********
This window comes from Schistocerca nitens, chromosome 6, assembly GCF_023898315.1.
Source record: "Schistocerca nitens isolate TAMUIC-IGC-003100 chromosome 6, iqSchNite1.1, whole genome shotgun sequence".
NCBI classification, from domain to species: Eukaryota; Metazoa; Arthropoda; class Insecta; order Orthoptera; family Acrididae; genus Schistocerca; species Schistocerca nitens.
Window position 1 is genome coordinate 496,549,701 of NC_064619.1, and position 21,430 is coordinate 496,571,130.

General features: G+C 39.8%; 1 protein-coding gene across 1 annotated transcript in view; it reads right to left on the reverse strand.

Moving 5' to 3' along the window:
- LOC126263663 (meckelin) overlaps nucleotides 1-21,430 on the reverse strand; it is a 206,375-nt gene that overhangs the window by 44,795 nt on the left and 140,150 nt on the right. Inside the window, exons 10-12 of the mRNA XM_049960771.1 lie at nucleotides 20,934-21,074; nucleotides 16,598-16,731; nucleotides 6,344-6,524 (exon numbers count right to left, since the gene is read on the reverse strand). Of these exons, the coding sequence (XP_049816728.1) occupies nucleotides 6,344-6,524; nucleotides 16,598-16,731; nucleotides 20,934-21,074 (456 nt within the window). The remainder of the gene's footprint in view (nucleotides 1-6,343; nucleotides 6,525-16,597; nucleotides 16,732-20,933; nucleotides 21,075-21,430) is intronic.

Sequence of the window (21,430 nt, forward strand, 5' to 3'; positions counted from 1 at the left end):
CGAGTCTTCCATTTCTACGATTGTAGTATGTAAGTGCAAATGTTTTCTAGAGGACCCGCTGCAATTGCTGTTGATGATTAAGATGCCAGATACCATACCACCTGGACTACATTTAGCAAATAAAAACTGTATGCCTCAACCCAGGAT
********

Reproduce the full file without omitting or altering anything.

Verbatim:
This window comes from Schistocerca nitens, chromosome 6, assembly GCF_023898315.1.
Source record: "Schistocerca nitens isolate TAMUIC-IGC-003100 chromosome 6, iqSchNite1.1, whole genome shotgun sequence".
NCBI classification, from domain to species: Eukaryota; Metazoa; Arthropoda; class Insecta; order Orthoptera; family Acrididae; genus Schistocerca; species Schistocerca nitens.
Window position 1 is genome coordinate 496,549,701 of NC_064619.1, and position 21,430 is coordinate 496,571,130.

General features: G+C 39.8%; 1 protein-coding gene across 1 annotated transcript in view; it reads right to left on the reverse strand.

Moving 5' to 3' along the window:
- LOC126263663 (meckelin) overlaps nucleotides 1-21,430 on the reverse strand; it is a 206,375-nt gene that overhangs the window by 44,795 nt on the left and 140,150 nt on the right. Inside the window, exons 10-12 of the mRNA XM_049960771.1 lie at nucleotides 20,934-21,074; nucleotides 16,598-16,731; nucleotides 6,344-6,524 (exon numbers count right to left, since the gene is read on the reverse strand). Of these exons, the coding sequence (XP_049816728.1) occupies nucleotides 6,344-6,524; nucleotides 16,598-16,731; nucleotides 20,934-21,074 (456 nt within the window). The remainder of the gene's footprint in view (nucleotides 1-6,343; nucleotides 6,525-16,597; nucleotides 16,732-20,933; nucleotides 21,075-21,430) is intronic.

Sequence of the window (21,430 nt, forward strand, 5' to 3'; positions counted from 1 at the left end):
CGAGTCTTCCATTTCTACGATTGTAGTATGTAAGTGCAAATGTTTTCTAGAGGACCCGCTGCAATTGCTGTTGATGATTAAGATGCCAGATACCATACCACCTGGACTACATTTAGCAAATAAAAACTGTATGCCTCAACCCAGGAT